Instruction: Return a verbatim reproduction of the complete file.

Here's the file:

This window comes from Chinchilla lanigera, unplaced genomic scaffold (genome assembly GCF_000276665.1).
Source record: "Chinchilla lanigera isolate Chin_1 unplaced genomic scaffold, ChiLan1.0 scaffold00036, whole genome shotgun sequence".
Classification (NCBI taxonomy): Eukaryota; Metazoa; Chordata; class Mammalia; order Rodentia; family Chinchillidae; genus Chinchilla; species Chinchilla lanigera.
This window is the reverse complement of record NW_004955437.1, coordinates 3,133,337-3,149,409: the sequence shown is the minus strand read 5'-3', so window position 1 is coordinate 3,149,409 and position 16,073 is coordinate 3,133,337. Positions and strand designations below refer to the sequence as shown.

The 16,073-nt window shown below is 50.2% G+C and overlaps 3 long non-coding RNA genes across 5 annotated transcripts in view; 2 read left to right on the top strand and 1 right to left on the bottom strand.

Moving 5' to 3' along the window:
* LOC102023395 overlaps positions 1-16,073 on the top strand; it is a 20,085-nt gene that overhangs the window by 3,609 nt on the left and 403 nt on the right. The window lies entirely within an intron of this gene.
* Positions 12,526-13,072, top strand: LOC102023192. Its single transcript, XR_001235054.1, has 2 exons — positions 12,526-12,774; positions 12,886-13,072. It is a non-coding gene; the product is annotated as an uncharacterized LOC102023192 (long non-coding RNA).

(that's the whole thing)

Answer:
This window comes from Chinchilla lanigera, unplaced genomic scaffold (genome assembly GCF_000276665.1).
Source record: "Chinchilla lanigera isolate Chin_1 unplaced genomic scaffold, ChiLan1.0 scaffold00036, whole genome shotgun sequence".
Classification (NCBI taxonomy): Eukaryota; Metazoa; Chordata; class Mammalia; order Rodentia; family Chinchillidae; genus Chinchilla; species Chinchilla lanigera.
This window is the reverse complement of record NW_004955437.1, coordinates 3,133,337-3,149,409: the sequence shown is the minus strand read 5'-3', so window position 1 is coordinate 3,149,409 and position 16,073 is coordinate 3,133,337. Positions and strand designations below refer to the sequence as shown.

The 16,073-nt window shown below is 50.2% G+C and overlaps 3 long non-coding RNA genes across 5 annotated transcripts in view; 2 read left to right on the top strand and 1 right to left on the bottom strand.

Moving 5' to 3' along the window:
* LOC102023395 overlaps positions 1-16,073 on the top strand; it is a 20,085-nt gene that overhangs the window by 3,609 nt on the left and 403 nt on the right. The window lies entirely within an intron of this gene.
* Positions 12,526-13,072, top strand: LOC102023192. Its single transcript, XR_001235054.1, has 2 exons — positions 12,526-12,774; positions 12,886-13,072. It is a non-coding gene; the product is annotated as an uncharacterized LOC102023192 (long non-coding RNA).